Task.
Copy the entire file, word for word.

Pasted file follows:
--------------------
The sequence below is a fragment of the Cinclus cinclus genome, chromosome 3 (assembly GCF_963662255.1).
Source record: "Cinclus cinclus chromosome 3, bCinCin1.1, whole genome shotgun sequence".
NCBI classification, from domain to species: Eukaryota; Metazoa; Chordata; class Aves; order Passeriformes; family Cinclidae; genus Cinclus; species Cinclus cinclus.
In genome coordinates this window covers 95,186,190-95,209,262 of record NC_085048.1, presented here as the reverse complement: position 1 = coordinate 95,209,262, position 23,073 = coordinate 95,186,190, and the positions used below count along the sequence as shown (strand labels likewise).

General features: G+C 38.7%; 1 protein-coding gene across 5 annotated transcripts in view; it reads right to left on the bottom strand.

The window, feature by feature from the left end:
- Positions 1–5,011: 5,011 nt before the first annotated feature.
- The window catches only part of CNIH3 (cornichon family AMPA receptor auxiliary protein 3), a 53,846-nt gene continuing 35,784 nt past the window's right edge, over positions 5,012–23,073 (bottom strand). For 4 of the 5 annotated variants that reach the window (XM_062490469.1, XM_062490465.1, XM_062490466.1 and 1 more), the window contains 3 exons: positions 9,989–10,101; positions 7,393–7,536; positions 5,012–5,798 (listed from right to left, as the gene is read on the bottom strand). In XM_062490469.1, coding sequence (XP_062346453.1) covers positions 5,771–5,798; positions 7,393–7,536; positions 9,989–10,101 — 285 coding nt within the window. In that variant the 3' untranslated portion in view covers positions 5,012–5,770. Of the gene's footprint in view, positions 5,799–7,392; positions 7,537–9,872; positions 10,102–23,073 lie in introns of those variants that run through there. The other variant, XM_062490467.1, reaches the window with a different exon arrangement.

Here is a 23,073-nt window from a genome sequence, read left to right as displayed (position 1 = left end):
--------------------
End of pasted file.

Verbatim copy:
The sequence below is a fragment of the Cinclus cinclus genome, chromosome 3 (assembly GCF_963662255.1).
Source record: "Cinclus cinclus chromosome 3, bCinCin1.1, whole genome shotgun sequence".
NCBI classification, from domain to species: Eukaryota; Metazoa; Chordata; class Aves; order Passeriformes; family Cinclidae; genus Cinclus; species Cinclus cinclus.
In genome coordinates this window covers 95,186,190-95,209,262 of record NC_085048.1, presented here as the reverse complement: position 1 = coordinate 95,209,262, position 23,073 = coordinate 95,186,190, and the positions used below count along the sequence as shown (strand labels likewise).

General features: G+C 38.7%; 1 protein-coding gene across 5 annotated transcripts in view; it reads right to left on the bottom strand.

The window, feature by feature from the left end:
- Positions 1–5,011: 5,011 nt before the first annotated feature.
- The window catches only part of CNIH3 (cornichon family AMPA receptor auxiliary protein 3), a 53,846-nt gene continuing 35,784 nt past the window's right edge, over positions 5,012–23,073 (bottom strand). For 4 of the 5 annotated variants that reach the window (XM_062490469.1, XM_062490465.1, XM_062490466.1 and 1 more), the window contains 3 exons: positions 9,989–10,101; positions 7,393–7,536; positions 5,012–5,798 (listed from right to left, as the gene is read on the bottom strand). In XM_062490469.1, coding sequence (XP_062346453.1) covers positions 5,771–5,798; positions 7,393–7,536; positions 9,989–10,101 — 285 coding nt within the window. In that variant the 3' untranslated portion in view covers positions 5,012–5,770. Of the gene's footprint in view, positions 5,799–7,392; positions 7,537–9,872; positions 10,102–23,073 lie in introns of those variants that run through there. The other variant, XM_062490467.1, reaches the window with a different exon arrangement.

Here is a 23,073-nt window from a genome sequence, read left to right as displayed (position 1 = left end):